Product Type: Amazon Tablet PCs / eBook Readers
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Kindle Touch - carrying around lots of books at once
Amazon Kindle Touch
Member Name: julwhite
Amazon Kindle Touch
Advantages: Very easy to use, long battery life
Disadvantages: Not as good as physical book, although much easier to carry
The Kindle is a piece of technology which allows the user to easily acquire books from Amazon digitally and then view them. The technology used is called e-ink, which aims to offer a similar reading experience to that of reading a book. Kindles have been available for a few years, and there are currently a few to choose from.
There is the basic Kindle which retails currently for around 89 pounds, a Kindle Touch - which is reviewed below - which retails for either 109 pounds or 169 pounds depending on whether 3G is required, and the Kindle Keyboard, which as its name suggests has a keyboard at the bottom of the unit under the screen.
This review specifically is of the cheaper version of the Kindle Touch, without 3G. Again as its name suggests this differs from the basic model as users can touch the screen to perform various actions.
In terms of the specifications of the unit, it weighs just over 200 grams, which is around the weight of a paperback book, so is easy to carry around and to support whilst reading. It also measures 17 cms by 12 cms, so although a little bigger than an average paperback, it isn't by much. So for me, the unit was successful in being portable, lightweight and easy to read from.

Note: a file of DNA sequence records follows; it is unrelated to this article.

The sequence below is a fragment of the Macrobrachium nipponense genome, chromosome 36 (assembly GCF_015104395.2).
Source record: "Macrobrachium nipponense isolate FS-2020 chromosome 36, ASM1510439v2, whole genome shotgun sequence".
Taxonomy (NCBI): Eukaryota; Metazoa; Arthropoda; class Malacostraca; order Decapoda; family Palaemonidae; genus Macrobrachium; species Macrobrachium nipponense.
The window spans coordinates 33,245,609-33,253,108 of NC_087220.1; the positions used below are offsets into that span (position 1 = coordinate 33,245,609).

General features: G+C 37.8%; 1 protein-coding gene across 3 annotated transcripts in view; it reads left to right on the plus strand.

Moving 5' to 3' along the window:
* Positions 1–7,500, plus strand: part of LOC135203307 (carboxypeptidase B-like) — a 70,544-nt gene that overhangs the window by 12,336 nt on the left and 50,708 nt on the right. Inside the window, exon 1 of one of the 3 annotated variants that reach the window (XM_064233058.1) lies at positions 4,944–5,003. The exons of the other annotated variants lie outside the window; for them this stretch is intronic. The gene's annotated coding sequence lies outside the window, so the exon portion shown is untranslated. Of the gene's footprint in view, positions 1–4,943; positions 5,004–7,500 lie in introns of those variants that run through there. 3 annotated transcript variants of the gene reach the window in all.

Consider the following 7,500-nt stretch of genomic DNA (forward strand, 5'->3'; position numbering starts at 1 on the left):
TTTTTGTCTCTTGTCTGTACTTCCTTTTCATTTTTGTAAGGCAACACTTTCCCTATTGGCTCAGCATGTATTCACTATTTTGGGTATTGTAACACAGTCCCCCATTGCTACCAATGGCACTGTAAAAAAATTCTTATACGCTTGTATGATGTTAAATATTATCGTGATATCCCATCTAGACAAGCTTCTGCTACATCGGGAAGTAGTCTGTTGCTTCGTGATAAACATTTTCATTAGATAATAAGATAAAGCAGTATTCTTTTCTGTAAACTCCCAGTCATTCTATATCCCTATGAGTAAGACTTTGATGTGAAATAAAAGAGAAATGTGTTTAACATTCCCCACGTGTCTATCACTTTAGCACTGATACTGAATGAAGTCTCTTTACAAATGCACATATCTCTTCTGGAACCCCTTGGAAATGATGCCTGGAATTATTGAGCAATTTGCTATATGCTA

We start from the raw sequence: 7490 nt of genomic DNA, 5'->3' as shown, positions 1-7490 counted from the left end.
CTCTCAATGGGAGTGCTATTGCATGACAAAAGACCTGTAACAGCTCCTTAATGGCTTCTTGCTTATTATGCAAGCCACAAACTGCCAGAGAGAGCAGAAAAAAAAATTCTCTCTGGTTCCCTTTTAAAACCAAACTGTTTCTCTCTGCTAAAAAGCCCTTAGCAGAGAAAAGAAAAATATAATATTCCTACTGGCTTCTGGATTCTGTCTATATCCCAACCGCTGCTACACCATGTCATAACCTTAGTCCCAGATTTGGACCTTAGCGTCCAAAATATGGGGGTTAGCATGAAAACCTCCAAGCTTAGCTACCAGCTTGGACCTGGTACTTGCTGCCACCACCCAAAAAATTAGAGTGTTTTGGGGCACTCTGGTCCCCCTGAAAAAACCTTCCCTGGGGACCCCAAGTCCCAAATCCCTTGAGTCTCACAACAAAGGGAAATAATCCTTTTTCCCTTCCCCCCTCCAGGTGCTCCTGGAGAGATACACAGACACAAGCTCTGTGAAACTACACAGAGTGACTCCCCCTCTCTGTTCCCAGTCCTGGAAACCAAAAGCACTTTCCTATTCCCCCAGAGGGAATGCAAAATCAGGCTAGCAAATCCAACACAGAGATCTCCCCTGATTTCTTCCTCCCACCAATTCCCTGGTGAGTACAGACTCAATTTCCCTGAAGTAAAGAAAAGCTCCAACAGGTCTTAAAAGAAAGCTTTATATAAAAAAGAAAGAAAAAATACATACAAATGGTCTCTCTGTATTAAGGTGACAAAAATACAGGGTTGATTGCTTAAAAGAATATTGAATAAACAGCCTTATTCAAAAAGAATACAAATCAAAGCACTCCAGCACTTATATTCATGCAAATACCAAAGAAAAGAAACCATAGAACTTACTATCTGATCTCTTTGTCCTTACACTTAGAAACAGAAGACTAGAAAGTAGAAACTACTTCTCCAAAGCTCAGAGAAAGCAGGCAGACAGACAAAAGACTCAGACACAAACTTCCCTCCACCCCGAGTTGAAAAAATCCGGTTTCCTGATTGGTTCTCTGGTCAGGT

Amazon claim that the battery lasts for two months, although to achieve times like this it is necessary to turn off the in-built wi-fi. However, what was true from my experience though is that charging needs to be done only rarely, so there isn't the problem of the unit powering down after a few hours of use in the way that a phone might do for example. The unit can be charged by the USB port, which makes recharging simple.
In terms of the number of books the unit can hold, it's around 3,000. The unit has 4GB of memory, of which three quarters is usable for book storage, the rest is in-built software. This unit doesn't have any expansion slots which is a shame, but I imagine for most readers, 3,000 books is likely to be a sufficient number to have on the unit.
Downloading a book is easy, the incorporated wi-fi means that purchases are sent automatically and there are no costs for the delivery of the book. There is just the charge for the book itself, which varies widely, from free of charge, to a large amount of books at 99p and many more expensive ones. It's possible also to download the first 10% of books for free to see if they're books which might be useful.
In terms of pricing, VAT is chargeable on e-books, which isn't chargeable on the books themselves in a bookshop. This does create a slightly different pricing structure, but I personally find it disappointing when publishers charge a price for the e-book which is similar to that of the actual published book, given that they've not had the costs of physically publishing the book itself. However, users can of course decide for themselves if they want to pay the price being charged for each book.